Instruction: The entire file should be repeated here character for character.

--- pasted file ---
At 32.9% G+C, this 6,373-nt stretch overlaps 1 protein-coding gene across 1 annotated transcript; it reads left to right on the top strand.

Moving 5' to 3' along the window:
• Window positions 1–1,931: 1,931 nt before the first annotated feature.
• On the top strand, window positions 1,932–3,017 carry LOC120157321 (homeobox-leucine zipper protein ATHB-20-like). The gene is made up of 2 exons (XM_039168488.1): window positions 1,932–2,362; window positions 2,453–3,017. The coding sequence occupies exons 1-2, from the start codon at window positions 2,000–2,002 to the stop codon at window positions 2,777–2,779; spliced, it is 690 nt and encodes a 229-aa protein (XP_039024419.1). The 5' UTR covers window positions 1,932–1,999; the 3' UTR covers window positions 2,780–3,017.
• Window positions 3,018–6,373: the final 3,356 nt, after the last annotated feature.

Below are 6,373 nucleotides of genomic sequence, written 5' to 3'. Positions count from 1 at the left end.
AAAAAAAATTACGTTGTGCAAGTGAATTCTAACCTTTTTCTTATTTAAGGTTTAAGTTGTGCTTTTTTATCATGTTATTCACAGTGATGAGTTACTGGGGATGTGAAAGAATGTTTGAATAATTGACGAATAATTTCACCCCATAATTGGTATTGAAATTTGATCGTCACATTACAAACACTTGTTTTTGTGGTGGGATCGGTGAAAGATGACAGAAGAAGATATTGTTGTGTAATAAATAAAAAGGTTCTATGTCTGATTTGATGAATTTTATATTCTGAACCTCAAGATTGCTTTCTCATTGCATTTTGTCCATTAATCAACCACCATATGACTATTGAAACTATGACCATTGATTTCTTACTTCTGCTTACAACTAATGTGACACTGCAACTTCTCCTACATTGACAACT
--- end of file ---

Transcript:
At 32.9% G+C, this 6,373-nt stretch overlaps 1 protein-coding gene across 1 annotated transcript; it reads left to right on the top strand.

Moving 5' to 3' along the window:
• Window positions 1–1,931: 1,931 nt before the first annotated feature.
• On the top strand, window positions 1,932–3,017 carry LOC120157321 (homeobox-leucine zipper protein ATHB-20-like). The gene is made up of 2 exons (XM_039168488.1): window positions 1,932–2,362; window positions 2,453–3,017. The coding sequence occupies exons 1-2, from the start codon at window positions 2,000–2,002 to the stop codon at window positions 2,777–2,779; spliced, it is 690 nt and encodes a 229-aa protein (XP_039024419.1). The 5' UTR covers window positions 1,932–1,999; the 3' UTR covers window positions 2,780–3,017.
• Window positions 3,018–6,373: the final 3,356 nt, after the last annotated feature.

Below are 6,373 nucleotides of genomic sequence, written 5' to 3'. Positions count from 1 at the left end.
AAAAAAAATTACGTTGTGCAAGTGAATTCTAACCTTTTTCTTATTTAAGGTTTAAGTTGTGCTTTTTTATCATGTTATTCACAGTGATGAGTTACTGGGGATGTGAAAGAATGTTTGAATAATTGACGAATAATTTCACCCCATAATTGGTATTGAAATTTGATCGTCACATTACAAACACTTGTTTTTGTGGTGGGATCGGTGAAAGATGACAGAAGAAGATATTGTTGTGTAATAAATAAAAAGGTTCTATGTCTGATTTGATGAATTTTATATTCTGAACCTCAAGATTGCTTTCTCATTGCATTTTGTCCATTAATCAACCACCATATGACTATTGAAACTATGACCATTGATTTCTTACTTCTGCTTACAACTAATGTGACACTGCAACTTCTCCTACATTGACAACT